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Thread: GCC performance testing request

  1. #1

    Exclamation GCC performance testing request

    Hello, phoronix guys!

    Can you PLEASE test these versions of GCC: 4.2.4, 4.3.4 and 4.4.2 using whatever benchmarks you like (the more the better).

    I suggest running at least these benchmarks:

    Multimedia
    1) LAME compression/decompression (mp3)
    2) FLAC compression/decompression
    3) VORBIS compression/decompression (ogg)
    4) x264 compression/decompression (H264)

    Web
    1) Firefox page rendering time/miscellaneous JS benchmarks
    2) Chrome
    3) Aurora (rebuild Qt as it's based on Qt's WebKit component)

    Compression
    1) GZIP/BZIP2/7-ZIP compression (of big enough TAR archive)
    2) If you manage to compile e.g. GCC 4.2.4 using all these compilers (which is difficult, since GCC rebuilds itself as a part of a compilation process), then please test compilation times of e.g. heavy C code (say entire kernel 2.6.30 tree) and some heavy C++ code (say Qt library)

    Games
    1) Quake 2 performance when running in software rendering mode
    2) Quake 3 performance using software GL mode (say, running in VESA X.org server), MesaGL library should be rebuild using different compilers, of course

    Rendering
    1) Blender rendering time
    2) PovRay rendering time

    Please try to avoid testing IO bound applications since those results will be meaningless.

    Thank you!
    Last edited by birdie; 10-20-2009 at 12:58 PM. Reason: New GCC versions

  2. #2

    Default

    And if you have enough time, please, test GCC 3.4.6 and ICC 11 (in this case your CPU must be Intel Core 2 or higher, as Intel compiler is known to pessimize code for AMD CPUs).

  3. #3

    Exclamation

    If you haven't yet started testing, please, use the same CFLAGS/CXXFLAGS across all compiled applications.

    I suggest using this set:

    -O2 -march=native -pipe (for GCC >= 4.2)

    and

    -O2 -march=pentium4 -pipe (for GCC 3.4.6 if you are going to use it).

    all other flags can be detrimental or bring unnecessary noise to results.

  4. #4

    Default

    Are you going to run these tests?

  5. #5
    Join Date
    Aug 2006
    Posts
    158

    Default

    Probably he'd want to publish benchmarks like that in response to some news. Like when gcc 4.5 is released.

    The next time something happens in the world of compilers, bring it to his attention and say it calls for benchmarks like the ones you want. It could work.

  6. #6
    Join Date
    Jan 2009
    Location
    UK
    Posts
    331

    Default

    It'd be nice to see a benchmark with and without the -omg-rice CFLAGS, just to see how much difference it makes compared to Ubuntu's i686 binaries. Total size of /usr/{lib,bin} would be interesting to see too.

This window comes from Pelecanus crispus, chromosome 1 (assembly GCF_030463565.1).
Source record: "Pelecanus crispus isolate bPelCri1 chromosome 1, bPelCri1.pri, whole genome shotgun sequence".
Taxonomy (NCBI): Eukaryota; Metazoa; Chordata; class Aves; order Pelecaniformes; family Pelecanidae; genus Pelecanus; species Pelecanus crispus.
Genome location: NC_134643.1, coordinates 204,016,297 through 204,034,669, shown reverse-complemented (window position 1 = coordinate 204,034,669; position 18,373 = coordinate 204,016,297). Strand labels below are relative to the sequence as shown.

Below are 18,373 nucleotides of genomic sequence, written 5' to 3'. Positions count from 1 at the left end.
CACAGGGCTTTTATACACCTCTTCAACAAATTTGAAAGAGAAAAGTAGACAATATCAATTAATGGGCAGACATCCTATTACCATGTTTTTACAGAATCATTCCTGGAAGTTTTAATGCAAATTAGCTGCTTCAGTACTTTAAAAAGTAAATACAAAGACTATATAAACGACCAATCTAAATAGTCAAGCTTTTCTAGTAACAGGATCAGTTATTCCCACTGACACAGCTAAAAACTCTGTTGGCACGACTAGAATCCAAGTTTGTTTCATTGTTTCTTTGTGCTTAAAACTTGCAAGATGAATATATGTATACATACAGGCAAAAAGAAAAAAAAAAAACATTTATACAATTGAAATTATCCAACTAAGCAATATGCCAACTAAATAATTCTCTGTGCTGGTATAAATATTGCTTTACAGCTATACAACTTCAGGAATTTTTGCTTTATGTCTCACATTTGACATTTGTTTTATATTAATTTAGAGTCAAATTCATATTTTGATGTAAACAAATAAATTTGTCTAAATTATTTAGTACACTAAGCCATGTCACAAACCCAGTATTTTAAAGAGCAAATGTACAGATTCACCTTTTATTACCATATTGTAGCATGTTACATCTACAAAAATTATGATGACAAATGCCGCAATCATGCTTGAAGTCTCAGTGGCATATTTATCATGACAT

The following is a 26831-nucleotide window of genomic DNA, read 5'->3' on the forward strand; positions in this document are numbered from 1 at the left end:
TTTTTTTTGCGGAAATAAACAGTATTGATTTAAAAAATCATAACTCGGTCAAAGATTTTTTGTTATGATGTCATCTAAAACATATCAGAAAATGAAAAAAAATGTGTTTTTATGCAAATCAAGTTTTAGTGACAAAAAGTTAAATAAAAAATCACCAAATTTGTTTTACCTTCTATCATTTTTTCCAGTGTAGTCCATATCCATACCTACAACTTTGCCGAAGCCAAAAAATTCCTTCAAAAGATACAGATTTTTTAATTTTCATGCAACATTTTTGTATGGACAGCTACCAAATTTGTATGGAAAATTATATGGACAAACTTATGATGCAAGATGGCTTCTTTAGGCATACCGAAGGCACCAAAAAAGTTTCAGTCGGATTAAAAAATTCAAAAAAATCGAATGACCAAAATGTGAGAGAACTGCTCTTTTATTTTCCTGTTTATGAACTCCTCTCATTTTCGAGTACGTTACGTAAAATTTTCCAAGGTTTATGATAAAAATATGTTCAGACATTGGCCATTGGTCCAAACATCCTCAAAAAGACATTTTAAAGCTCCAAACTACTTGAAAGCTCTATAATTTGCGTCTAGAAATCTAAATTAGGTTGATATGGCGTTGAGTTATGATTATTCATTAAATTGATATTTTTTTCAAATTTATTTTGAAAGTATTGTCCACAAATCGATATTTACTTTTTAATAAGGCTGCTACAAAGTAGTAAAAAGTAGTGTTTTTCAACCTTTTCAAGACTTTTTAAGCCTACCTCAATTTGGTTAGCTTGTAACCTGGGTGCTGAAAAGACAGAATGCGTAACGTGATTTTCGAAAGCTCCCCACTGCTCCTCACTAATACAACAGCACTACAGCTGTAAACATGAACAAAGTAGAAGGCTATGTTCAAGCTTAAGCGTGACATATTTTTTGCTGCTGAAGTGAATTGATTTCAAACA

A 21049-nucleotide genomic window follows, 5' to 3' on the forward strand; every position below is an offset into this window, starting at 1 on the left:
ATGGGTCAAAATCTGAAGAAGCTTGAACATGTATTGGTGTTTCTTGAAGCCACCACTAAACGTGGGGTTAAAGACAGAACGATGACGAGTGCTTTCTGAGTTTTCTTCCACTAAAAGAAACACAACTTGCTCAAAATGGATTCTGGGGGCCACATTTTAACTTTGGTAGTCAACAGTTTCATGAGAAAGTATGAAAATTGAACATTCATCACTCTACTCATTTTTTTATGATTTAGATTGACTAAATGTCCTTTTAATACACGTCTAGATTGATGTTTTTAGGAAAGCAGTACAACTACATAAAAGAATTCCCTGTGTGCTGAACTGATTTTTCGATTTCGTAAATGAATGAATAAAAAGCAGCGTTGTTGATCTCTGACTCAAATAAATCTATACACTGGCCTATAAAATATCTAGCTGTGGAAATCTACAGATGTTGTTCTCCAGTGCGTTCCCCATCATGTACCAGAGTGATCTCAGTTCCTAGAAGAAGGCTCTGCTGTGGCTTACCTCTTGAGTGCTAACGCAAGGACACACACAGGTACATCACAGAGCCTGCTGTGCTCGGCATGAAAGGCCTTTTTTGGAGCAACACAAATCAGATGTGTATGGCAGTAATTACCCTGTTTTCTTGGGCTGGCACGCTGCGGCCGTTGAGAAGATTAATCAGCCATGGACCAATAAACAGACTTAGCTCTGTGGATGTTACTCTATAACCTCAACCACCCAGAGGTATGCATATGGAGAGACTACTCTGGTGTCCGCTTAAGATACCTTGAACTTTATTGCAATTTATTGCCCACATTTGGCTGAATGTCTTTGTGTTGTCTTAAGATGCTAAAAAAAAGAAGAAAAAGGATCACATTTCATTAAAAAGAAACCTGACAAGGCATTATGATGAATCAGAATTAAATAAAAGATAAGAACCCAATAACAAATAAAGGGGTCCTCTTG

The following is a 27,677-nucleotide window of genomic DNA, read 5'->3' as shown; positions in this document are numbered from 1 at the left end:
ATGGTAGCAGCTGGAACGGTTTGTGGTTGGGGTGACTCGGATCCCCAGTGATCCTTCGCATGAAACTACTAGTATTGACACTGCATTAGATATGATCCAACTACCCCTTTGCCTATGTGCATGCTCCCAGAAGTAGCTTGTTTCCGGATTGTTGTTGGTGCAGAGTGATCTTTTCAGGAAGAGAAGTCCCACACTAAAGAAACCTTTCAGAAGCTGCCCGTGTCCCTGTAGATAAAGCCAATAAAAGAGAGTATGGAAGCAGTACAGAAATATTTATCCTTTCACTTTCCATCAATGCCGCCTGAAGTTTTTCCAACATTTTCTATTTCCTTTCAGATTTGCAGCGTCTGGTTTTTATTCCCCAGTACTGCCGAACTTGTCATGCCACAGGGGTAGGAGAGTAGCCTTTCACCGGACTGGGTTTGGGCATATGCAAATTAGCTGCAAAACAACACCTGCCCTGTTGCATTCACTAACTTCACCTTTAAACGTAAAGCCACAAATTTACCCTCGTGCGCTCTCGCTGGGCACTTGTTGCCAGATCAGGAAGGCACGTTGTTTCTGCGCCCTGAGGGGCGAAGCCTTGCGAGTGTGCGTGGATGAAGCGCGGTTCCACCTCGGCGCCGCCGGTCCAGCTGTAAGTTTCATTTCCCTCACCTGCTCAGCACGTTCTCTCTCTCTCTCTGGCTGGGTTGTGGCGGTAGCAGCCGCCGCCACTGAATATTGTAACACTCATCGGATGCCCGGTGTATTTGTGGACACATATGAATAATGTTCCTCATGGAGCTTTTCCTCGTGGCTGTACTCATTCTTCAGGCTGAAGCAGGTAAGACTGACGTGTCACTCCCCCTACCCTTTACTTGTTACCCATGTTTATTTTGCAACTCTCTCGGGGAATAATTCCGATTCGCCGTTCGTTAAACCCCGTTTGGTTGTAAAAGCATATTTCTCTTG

I've noticed a few people saying the new ones in GCC4.4 actually make a difference.

  7. #7
    Join Date
    Dec 2008
    Location
    beach trailer in paradise
    Posts
    16

    Default

    if u really want to see something dramatic, run your own bake-off between gcc 2.95, 3.2, and 4.x.

    yes, even gcc gets more strick, more bloated, and slower over time. All software suffers from Creeping Featureitus.

  8. #8

    Default

    You could at least answer to this thread.

    "No" will qualify just fine.

  9. #9
    Join Date
    Mar 2008
    Posts
    210

    Default

    Quote Originally Posted by birdie View Post
    And if you have enough time, please, test GCC 3.4.6 and ICC 11 (in this case your CPU must be Intel Core 2 or higher, as Intel compiler is known to pessimize code for AMD CPUs).
    Seems like you just gave every reasson needed to not include icc in this specific test since it then would fail as a good general compiler. Writing a sepaprate article about icc amd compatibility itself might be interesting.

  10. #10
    Join Date
    Mar 2008
    Posts
    210

    Default

    Quote Originally Posted by birdie View Post
    If you haven't yet started testing, please, use the same CFLAGS/CXXFLAGS across all compiled applications.

    I suggest using this set:

    -O2 -march=native -pipe (for GCC >= 4.2)

    and

    -O2 -march=pentium4 -pipe (for GCC 3.4.6 if you are going to use it).

    all other flags can be detrimental or bring unnecessary noise to results.
    probably nocona for 64bit. At this point 32bit testing should be nothing more than a sideshow.

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